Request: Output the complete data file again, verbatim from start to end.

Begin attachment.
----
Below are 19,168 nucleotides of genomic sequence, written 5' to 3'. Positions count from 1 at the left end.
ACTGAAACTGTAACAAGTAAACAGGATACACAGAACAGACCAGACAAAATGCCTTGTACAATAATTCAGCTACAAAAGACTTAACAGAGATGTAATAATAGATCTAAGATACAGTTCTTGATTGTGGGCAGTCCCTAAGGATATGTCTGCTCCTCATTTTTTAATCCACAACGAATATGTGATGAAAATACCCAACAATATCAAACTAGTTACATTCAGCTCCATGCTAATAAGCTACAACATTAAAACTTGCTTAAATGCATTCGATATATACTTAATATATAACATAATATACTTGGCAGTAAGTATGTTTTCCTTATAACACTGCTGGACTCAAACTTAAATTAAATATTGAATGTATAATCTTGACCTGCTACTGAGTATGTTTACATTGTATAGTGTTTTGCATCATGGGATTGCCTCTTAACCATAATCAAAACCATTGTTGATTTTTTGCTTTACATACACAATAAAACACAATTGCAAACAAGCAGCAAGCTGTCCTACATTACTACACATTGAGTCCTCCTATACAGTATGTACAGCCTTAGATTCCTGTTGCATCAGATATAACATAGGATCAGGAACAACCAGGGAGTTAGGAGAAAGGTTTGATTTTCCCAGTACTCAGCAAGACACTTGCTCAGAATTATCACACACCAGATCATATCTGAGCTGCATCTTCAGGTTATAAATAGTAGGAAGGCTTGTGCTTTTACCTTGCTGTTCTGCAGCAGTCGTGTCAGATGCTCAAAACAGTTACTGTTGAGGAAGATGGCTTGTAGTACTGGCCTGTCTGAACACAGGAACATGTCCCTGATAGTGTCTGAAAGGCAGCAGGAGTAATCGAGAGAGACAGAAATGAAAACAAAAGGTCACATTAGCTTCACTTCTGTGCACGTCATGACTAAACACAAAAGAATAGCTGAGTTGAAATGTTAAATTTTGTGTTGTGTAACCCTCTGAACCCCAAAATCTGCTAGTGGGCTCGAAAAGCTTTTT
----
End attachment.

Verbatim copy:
Below are 19,168 nucleotides of genomic sequence, written 5' to 3'. Positions count from 1 at the left end.
ACTGAAACTGTAACAAGTAAACAGGATACACAGAACAGACCAGACAAAATGCCTTGTACAATAATTCAGCTACAAAAGACTTAACAGAGATGTAATAATAGATCTAAGATACAGTTCTTGATTGTGGGCAGTCCCTAAGGATATGTCTGCTCCTCATTTTTTAATCCACAACGAATATGTGATGAAAATACCCAACAATATCAAACTAGTTACATTCAGCTCCATGCTAATAAGCTACAACATTAAAACTTGCTTAAATGCATTCGATATATACTTAATATATAACATAATATACTTGGCAGTAAGTATGTTTTCCTTATAACACTGCTGGACTCAAACTTAAATTAAATATTGAATGTATAATCTTGACCTGCTACTGAGTATGTTTACATTGTATAGTGTTTTGCATCATGGGATTGCCTCTTAACCATAATCAAAACCATTGTTGATTTTTTGCTTTACATACACAATAAAACACAATTGCAAACAAGCAGCAAGCTGTCCTACATTACTACACATTGAGTCCTCCTATACAGTATGTACAGCCTTAGATTCCTGTTGCATCAGATATAACATAGGATCAGGAACAACCAGGGAGTTAGGAGAAAGGTTTGATTTTCCCAGTACTCAGCAAGACACTTGCTCAGAATTATCACACACCAGATCATATCTGAGCTGCATCTTCAGGTTATAAATAGTAGGAAGGCTTGTGCTTTTACCTTGCTGTTCTGCAGCAGTCGTGTCAGATGCTCAAAACAGTTACTGTTGAGGAAGATGGCTTGTAGTACTGGCCTGTCTGAACACAGGAACATGTCCCTGATAGTGTCTGAAAGGCAGCAGGAGTAATCGAGAGAGACAGAAATGAAAACAAAAGGTCACATTAGCTTCACTTCTGTGCACGTCATGACTAAACACAAAAGAATAGCTGAGTTGAAATGTTAAATTTTGTGTTGTGTAACCCTCTGAACCCCAAAATCTGCTAGTGGGCTCGAAAAGCTTTTT